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The Enniskillen Valley Land Acquisition Project: Making stewardship count

An aerial view of the Enniskillen Valleylands (Photo courtesy of the Central Lake Ontario Conservation Authority)

By

Patricia Lowe

Natural heritage

Published Date: 31 May 2011

Photo: An aerial view of the Enniskillen Valleylands (Photo courtesy of the Central Lake Ontario Conservation Authority)

Through the Enniskillen Valley Land Acquisition Project, The Ontario Heritage Trust and the Central Lake Ontario Conservation Authority (CLOCA) have successfully partnered to acquire natural and cultural heritage lands in the Municipality of Clarington.

The acquisition represents a 530-hectare (1,470-acre) public green space legacy, made possible in part by the Trust’s Natural Spaces Land Acquisition and Stewardship Program. An important Environmentally Sensitive Area (ESA), it is a component of the provincial Greenbelt and is located in the Oak Ridges Moraine Conservation Plan Natural Linkage and Countryside Areas. The land provides significant groundwater resources, open meadows, mature forests and wetland features in the steeply sloped headwaters of Clarington’s Bowmanville Creek. It is a major migratory corridor for wildlife, as well as a thriving cold water fishery interwoven with a rural community, where the inhabitants reside on lands cleared by their forefathers more than 200 years ago.

CLOCA’s interest in cultural and natural history allowed it to play a key role in negotiations at many of Enniskillen‘s kitchen tables, farm fields and woodlots. In listening to the landowners’ stories, the staff glimpsed into the heart and soul of this vibrant rural community.

Since 2004, more than 518 hectares (1,280 acres), involving 15 landowners and 22 parcels of land, have been secured by the CLOCA partnership with the Oak Ridges Moraine Foundation, the Region of Durham, the Ontario Ministry of Natural Resources, the Nature Conservancy Canada, the Trust and the Central Lake Ontario Conservation Fund. The partners realized early in the process that each property is socially, economically and ecologically linked to the next, requiring a high level of sensitivity during discussions and negotiations.

Future landowner property needs were accommodated through lease agreements, allowing for continued agricultural production and lot severances for individual homesteads – key to ensuring that this investment in conservation sustains a viable rural community. An existing heritage barn on one of the acquired properties was deemed culturally significant and was subsequently moved, rebuilt and restored by a well-known neighbouring farm family.

CLOCA staff walked all the properties with the landowners, building trust (Photo courtesy of CLOCA)

In addition to funding a portion of the land costs, the Trust was instrumental in the preparation of a series of documents that included environmental site assessments, a baseline document report and stewardship plans for each property. These documents summarize relevant historical and current information on the properties’ natural and cultural heritage. In an effort to assist with future land management requirements, CLOCA staff took on the task of preparing these reports. The stewardship plan follows the Trust’s Natural Spaces Stewardship Guidelines, documenting existing biodiversity and ecological functions of the land, setting out long-term conservation objectives and describing how they will be achieved.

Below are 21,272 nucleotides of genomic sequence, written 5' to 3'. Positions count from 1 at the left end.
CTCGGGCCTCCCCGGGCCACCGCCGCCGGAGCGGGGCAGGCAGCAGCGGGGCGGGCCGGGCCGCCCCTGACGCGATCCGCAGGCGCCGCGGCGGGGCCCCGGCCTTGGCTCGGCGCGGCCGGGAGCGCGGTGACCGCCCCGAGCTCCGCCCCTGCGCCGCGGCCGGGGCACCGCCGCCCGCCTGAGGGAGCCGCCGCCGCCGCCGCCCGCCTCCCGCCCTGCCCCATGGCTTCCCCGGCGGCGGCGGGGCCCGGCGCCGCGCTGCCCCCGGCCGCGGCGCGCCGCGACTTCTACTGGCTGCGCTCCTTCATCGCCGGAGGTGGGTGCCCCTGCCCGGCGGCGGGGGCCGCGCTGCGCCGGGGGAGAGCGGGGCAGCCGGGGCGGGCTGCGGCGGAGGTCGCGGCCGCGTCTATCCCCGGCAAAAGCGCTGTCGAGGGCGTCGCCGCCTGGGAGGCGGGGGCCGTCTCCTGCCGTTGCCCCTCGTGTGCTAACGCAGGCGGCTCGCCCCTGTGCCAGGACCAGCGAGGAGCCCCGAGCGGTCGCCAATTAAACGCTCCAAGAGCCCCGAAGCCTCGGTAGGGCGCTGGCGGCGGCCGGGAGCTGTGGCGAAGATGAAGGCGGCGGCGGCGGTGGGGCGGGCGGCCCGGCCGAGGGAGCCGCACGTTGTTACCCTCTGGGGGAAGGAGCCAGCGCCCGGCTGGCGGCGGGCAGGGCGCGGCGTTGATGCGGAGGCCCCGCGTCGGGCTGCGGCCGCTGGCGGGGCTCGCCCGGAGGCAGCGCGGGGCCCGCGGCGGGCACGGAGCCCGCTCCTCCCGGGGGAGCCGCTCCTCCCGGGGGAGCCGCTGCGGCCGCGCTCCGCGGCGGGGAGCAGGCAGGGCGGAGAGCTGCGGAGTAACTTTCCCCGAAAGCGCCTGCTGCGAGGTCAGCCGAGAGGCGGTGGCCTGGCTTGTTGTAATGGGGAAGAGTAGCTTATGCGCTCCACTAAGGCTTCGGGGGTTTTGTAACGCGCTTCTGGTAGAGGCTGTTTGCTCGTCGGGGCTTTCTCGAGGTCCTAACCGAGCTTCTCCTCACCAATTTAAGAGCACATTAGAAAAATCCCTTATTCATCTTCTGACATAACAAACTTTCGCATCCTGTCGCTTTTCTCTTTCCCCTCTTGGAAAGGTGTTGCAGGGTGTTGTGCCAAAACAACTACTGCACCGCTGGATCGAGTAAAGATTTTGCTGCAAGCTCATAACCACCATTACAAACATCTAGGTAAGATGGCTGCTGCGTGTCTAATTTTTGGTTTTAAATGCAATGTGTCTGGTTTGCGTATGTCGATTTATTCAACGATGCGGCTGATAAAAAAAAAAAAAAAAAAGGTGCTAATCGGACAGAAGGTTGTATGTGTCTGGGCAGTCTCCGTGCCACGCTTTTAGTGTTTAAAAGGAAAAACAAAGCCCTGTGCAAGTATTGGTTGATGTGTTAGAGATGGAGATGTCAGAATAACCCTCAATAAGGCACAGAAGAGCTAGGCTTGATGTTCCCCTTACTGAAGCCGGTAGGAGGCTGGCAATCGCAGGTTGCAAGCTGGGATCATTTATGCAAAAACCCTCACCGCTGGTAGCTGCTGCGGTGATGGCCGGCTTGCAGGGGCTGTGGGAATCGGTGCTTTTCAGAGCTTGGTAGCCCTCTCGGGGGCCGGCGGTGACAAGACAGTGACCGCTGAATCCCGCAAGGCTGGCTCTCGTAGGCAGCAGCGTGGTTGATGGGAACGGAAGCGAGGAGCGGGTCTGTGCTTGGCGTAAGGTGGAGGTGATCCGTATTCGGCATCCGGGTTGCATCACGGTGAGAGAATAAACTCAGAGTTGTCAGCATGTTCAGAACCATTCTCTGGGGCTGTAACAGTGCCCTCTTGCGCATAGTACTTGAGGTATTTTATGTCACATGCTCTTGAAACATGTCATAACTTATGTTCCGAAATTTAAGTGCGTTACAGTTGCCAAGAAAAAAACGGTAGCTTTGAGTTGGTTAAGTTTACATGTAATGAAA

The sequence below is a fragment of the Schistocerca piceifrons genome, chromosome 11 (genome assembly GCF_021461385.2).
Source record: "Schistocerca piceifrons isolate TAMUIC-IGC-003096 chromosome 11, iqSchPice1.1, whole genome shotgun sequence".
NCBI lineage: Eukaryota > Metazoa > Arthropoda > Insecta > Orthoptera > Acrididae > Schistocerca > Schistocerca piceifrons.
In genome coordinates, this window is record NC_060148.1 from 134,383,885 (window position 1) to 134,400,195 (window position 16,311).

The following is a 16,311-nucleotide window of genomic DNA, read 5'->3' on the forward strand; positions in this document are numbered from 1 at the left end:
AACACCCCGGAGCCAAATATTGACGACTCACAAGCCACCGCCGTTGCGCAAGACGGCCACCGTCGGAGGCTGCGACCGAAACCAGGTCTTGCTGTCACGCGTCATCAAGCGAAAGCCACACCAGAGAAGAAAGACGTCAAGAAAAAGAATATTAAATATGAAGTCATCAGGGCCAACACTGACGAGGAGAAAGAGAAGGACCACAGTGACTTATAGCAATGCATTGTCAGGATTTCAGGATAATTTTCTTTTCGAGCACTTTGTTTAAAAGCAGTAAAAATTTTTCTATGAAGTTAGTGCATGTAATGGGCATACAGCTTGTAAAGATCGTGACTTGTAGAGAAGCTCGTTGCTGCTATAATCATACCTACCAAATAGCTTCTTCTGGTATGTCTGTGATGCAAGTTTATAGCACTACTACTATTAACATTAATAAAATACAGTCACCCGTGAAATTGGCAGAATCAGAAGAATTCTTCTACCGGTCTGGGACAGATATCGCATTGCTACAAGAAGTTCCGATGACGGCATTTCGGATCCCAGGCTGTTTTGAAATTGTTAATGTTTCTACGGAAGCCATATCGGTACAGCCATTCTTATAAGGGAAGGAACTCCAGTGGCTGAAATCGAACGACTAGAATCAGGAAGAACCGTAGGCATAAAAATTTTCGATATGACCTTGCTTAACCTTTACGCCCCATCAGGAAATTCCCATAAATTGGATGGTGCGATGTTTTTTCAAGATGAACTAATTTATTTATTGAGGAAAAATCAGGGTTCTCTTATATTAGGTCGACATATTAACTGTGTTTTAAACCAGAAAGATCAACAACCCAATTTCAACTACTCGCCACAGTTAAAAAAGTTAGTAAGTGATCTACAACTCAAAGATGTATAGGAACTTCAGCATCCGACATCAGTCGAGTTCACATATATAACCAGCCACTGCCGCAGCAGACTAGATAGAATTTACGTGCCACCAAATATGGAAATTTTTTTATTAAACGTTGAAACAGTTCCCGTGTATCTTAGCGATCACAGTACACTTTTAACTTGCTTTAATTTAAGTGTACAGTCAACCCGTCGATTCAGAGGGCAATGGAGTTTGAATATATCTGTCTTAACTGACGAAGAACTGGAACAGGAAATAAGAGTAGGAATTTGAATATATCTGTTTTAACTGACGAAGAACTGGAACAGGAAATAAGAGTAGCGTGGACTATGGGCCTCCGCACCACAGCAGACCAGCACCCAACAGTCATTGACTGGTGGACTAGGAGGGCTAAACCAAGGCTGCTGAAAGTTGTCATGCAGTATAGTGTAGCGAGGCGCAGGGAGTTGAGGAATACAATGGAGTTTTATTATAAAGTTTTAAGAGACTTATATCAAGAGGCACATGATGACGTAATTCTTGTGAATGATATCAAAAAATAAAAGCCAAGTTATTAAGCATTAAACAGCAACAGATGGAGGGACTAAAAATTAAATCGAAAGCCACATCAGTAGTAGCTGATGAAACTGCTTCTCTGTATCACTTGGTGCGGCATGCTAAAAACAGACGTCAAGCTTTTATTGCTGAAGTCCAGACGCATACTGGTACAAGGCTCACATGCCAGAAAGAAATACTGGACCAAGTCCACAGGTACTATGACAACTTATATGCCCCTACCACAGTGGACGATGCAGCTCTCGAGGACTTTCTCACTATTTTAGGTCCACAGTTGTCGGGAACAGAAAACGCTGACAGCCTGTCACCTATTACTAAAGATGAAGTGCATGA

Along with the thousands of hours of field inventory work by a team of CLOCA staff to support these documents, a series of one-on-one landowner interviews were conducted and documented. These conversations imparted years of history, some of which had never been recorded before, along with personal photos, maps and other historical documentation. The real story of Enniskillen began to unfold.

For example, Ralph Virtue Crescent and Alan Wearn Street, in the hamlet of Enniskillen, are memorials to local young men who died in the Second World War. Recollections of family fishing days and picnics in the headwater creeks highlighted the bounty of wildlife and fish species, defining the historical biodiversity. Sugarbush woodlots dotting the rolling hills of this landscape disappeared during the Great Depression. With so many men unemployed and travelling the dusty roads in search of work, many offered to log these bushes for a meal or a place to sleep. Little did anyone know that a survival strategy for a tight-knit community would compromise the future ecology and function of the Oak Ridges Moraine. It was these personal stories and accounts that really animated the historical landscape and established a vision for creating a comprehensive stewardship plan to accommodate the future needs of this community.

The Trust’s involvement in the early stages of acquisition was critical to protect these lands from development and effectively manage them for future generations. The overall goals – to further protect and enhance the cultural and natural heritage of this landscape, to support land and water stewardship efforts and to provide education and recreation opportunities – continue to provide examples of stewardship excellence. CLOCA staff remain committed to making the Enniskillen Valley Land Acquisition Project a successful conservation legacy for the Trust and its land acquisition partners.

CLOCA would like to thank the staff of the Ontario Heritage Trust for their patience and guidance in this project.

A barn gets a second chance at the Knox  Family Pumpkin Farm (Photo courtesy of CLOCA)

Photo: A barn gets a second chance at the Knox Family Pumpkin Farm (Photo courtesy of CLOCA)

Fall migration in the Enniskillen Valley (Photo courtesy of CLOCA)

Photo: Fall migration in the Enniskillen Valley (Photo courtesy of CLOCA)